After a brief altercation following ChatGPT's suggestion that I move to Melbourne (I will not be dating any more Australians at this time, thanks), it apologised and finally gave me a concrete answer — something I've been craving for so long. Berlin, Germany. Let me tell you, the bot went hard on the sell, praising Berlin for its thriving music scene, vibrant arts and culture scene, affordability, and a plethora of outdoor spaces. ChatGPT did what my friends, family, and even I couldn't do for myself — it made a solid, educated decision based exactly on what I was looking for.
Then it was time to confront another key element of ChatGPT's five-year plan for me — my (abysmal) dating life. As part of the first year of my five-year plan, ChatGPT suggested I explore the dating scene by joining online dating platforms and social clubs, as well as have a friend introduce me to someone new (uh, not a chance). Instead of candidly accepting its rather generic and stock-standard advice about my love life, I decided to get vulnerable, confessing that I didn't feel like I was ready to date just yet. And instead of giving me another set of generic answers, it actually comforted me.
"If you don't feel ready to go on dates yet, that's okay!" the robot said. "Everyone moves at their own pace when it comes to dating and relationships." Instead of suggesting I push through, ChatGPT said I should focus on my personal growth by taking up a hobby or pursuing a new interest. It said that I should dedicate more of my time to cultivating meaningful friendships. And yes, it even told me to go back to therapy. "Take your time, be kind to yourself, and focus on building a life that brings you joy and fulfilment," it assured me.
I was starting to realise that, while ChatGPT's advice was rather stock-standard at first, it also understood what a human needs — in a weird, robotic way. Through every message, it was learning about who I was and adjusting its answers to show what I needed to hear. It's one thing to have your friends give that kind of supportive advice, but it's a completely different ballgame to have a literal computer tell you that you need to be kinder to yourself.
"So, how would I launch my career in Berlin if I were to move there?", I asked, desperate for concrete answers to soothe the anxious bug in my head. I had expected generic advice like 'network' or 'research media companies', which, admittedly, it did give me at first. But after some prodding, ChatGPT gave me specific media companies to look into, how much money I could expect to make, and the average rent for popular neighbourhoods. Hell, it even gave me career suggestions based on my current role and my paycheque, as well as tax regulations. Concrete information. Concrete decisions. At last.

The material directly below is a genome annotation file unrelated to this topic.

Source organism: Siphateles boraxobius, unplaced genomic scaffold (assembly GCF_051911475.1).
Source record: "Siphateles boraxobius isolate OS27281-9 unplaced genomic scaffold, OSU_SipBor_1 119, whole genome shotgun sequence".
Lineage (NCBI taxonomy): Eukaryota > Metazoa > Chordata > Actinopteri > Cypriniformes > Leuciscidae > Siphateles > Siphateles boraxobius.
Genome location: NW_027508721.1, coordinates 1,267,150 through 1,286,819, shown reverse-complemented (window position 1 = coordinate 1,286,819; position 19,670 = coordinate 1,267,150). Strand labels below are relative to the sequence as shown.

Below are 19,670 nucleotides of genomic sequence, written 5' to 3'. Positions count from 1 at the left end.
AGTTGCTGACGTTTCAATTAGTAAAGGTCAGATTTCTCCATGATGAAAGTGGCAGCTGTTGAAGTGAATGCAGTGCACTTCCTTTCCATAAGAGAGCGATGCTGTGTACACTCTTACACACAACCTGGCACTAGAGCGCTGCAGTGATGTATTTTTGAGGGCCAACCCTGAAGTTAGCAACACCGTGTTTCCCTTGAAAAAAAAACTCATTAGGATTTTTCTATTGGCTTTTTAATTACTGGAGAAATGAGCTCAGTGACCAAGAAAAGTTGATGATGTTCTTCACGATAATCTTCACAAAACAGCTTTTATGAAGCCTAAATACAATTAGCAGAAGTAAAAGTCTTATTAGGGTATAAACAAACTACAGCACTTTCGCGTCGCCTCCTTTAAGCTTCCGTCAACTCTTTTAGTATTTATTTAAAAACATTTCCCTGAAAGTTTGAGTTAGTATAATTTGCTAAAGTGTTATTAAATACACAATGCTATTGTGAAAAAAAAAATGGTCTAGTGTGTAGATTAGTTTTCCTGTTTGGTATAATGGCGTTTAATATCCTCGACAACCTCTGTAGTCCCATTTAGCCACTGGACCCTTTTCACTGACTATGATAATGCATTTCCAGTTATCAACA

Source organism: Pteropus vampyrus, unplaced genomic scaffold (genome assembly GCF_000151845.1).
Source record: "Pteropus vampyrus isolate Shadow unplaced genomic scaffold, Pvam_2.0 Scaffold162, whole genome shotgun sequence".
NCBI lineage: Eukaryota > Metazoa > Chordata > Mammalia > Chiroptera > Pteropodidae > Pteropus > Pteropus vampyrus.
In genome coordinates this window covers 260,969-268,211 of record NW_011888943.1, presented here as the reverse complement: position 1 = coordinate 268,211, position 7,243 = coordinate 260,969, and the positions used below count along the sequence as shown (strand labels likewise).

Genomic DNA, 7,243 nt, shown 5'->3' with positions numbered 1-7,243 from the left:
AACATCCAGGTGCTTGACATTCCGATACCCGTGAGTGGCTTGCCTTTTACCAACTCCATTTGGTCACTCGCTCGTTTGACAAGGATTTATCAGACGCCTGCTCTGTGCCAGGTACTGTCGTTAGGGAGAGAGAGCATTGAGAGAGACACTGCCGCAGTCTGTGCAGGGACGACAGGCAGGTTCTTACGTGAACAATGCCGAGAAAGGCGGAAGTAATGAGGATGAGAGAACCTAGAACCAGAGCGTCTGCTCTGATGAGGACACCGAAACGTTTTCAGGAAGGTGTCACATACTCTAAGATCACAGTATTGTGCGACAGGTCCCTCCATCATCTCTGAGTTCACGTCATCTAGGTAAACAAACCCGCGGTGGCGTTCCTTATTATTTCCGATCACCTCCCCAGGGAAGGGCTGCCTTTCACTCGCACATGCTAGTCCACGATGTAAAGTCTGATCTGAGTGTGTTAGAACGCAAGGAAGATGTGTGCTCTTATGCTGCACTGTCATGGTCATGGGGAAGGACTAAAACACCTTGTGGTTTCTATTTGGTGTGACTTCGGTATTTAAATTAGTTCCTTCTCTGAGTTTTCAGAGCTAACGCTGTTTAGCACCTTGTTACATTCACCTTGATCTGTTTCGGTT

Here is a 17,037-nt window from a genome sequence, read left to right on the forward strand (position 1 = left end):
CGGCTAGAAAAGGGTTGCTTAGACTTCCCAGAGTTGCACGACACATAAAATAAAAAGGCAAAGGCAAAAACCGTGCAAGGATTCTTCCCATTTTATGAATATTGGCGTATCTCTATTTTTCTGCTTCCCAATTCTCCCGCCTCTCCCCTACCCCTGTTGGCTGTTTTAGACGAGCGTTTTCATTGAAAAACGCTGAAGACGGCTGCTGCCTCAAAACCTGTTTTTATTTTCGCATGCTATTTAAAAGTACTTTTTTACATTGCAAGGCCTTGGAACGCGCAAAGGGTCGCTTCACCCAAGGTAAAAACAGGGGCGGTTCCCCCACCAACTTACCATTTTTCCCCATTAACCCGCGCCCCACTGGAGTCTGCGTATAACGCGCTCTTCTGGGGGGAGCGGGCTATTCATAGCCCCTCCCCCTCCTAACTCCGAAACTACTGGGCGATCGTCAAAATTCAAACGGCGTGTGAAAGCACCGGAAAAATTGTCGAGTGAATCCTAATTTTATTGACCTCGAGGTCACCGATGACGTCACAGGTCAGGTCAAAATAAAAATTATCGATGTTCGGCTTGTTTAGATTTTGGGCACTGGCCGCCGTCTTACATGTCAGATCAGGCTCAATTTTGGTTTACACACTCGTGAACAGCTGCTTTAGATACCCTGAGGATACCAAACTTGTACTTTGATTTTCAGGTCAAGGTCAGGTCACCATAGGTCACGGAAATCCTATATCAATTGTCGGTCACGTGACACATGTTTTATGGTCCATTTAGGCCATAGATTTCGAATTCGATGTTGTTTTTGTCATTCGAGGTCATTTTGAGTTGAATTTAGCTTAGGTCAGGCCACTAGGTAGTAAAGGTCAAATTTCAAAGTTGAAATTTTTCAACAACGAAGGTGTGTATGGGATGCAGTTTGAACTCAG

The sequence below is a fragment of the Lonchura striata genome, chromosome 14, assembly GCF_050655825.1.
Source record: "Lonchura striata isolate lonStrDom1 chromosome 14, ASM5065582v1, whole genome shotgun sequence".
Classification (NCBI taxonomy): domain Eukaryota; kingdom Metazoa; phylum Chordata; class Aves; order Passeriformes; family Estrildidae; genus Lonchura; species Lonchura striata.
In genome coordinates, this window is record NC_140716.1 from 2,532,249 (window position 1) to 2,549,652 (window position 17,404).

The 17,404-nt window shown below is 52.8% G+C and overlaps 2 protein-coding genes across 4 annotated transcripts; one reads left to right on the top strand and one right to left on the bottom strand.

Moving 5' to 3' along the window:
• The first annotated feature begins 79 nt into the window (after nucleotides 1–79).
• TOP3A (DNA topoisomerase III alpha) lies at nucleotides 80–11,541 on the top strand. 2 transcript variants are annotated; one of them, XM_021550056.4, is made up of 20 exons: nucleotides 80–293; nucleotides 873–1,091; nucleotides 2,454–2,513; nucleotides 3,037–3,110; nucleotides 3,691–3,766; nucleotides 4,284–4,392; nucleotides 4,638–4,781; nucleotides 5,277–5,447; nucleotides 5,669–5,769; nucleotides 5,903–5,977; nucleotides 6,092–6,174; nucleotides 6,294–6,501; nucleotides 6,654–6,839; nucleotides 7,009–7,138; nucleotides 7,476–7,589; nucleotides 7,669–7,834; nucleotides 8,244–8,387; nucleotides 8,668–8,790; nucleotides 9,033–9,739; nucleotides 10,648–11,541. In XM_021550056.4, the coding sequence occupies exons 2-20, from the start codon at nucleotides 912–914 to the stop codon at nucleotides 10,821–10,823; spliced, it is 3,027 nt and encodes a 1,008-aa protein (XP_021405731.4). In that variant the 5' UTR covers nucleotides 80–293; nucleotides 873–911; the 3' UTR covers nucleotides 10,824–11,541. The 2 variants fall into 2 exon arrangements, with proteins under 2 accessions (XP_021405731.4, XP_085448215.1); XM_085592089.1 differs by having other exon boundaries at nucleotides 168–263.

In a way, ChatGPT made me confront the analysis paralysis that I've been plagued with for years. While my loved ones have often tried to be supportive in helping me decide which Sylvia Plath fig to eat (or what life path to follow), ultimately, the decision has remained in my own hands — they've just been there as supporting cast members, telling me I can do anything I want. While ChatGPT too initially started out that way, by giving me a plethora of options to choose from, it ultimately gave me a solid answer to my problems — something no person has been able to give me.
There's a strange feeling when you realise a computer can help a human make better decisions than the human was able to make herself. That a computer could 'understand' my anxious thoughts and varied interests and very specific criteria for new cities and understand where I'd feel most at home. That artificial intelligence has at least some basic grasp of emotions, constantly assuring me that it's okay that I still have a bit of fear around dating, or that I just need to focus on myself. That, if pushed to, it can single-handedly eliminate all decision fatigue by just giving me one answer. No grey areas.
After over an hour of talking with each other, I asked ChatGPT what my life will look like five years in the future. According to my new robot friend, I'll be a senior editor at a publication in Berlin, London or Vancouver. I'll be fluent in the local language and have a group of friends from different backgrounds. I'll have a healthy savings account. I'll have a consistent routine for exercise and self-care, and will feel more energised and resilient. I will have found a long-term partner and be building my life together with them (or I might be just comfortable with the idea of dating).
I'll be happy.
And I'll have finally have eaten that damn fig.